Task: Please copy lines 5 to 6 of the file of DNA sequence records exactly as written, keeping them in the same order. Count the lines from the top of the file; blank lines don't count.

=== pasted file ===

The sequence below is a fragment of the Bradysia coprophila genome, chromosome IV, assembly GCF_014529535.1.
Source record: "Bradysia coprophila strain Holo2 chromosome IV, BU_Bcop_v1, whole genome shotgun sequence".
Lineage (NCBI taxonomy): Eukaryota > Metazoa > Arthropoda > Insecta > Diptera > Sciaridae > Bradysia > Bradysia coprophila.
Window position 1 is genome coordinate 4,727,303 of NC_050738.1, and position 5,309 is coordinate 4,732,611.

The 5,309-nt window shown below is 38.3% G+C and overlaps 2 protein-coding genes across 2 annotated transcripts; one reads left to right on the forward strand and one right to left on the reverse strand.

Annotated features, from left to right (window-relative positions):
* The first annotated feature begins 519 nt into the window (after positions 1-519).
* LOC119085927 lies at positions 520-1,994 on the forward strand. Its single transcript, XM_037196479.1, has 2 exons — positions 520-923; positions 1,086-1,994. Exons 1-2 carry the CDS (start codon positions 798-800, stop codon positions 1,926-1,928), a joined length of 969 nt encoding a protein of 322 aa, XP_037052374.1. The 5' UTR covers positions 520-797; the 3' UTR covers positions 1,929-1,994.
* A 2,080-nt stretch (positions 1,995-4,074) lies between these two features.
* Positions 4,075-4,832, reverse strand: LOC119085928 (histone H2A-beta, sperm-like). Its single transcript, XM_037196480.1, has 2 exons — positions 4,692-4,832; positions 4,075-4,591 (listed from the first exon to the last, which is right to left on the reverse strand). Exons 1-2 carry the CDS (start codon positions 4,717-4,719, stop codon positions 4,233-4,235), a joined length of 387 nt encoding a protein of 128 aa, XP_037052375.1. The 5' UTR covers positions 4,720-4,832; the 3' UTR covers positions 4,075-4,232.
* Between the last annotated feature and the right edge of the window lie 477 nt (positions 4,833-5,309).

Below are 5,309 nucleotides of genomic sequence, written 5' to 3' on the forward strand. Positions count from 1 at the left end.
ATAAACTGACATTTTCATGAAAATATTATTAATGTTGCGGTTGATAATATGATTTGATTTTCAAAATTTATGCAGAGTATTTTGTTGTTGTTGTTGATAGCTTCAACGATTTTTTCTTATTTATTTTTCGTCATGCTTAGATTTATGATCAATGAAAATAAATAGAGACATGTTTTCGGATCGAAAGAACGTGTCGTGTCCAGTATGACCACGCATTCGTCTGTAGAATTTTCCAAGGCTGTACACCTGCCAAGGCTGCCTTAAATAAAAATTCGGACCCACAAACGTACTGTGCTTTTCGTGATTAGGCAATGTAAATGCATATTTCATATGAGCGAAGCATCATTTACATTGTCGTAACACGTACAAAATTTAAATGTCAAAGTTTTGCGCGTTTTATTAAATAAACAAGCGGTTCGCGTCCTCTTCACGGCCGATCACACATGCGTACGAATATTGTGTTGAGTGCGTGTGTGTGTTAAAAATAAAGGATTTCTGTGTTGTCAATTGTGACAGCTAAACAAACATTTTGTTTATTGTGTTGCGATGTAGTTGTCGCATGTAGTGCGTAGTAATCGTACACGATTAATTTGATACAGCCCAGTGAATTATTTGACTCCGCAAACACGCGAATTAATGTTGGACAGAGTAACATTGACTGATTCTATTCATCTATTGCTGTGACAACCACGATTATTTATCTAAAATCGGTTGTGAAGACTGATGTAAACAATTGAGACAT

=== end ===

The 5,309-nt window shown below is 38.3% G+C and overlaps 2 protein-coding genes across 2 annotated transcripts; one reads left to right on the forward strand and one right to left on the reverse strand.

Annotated features, from left to right (window-relative positions):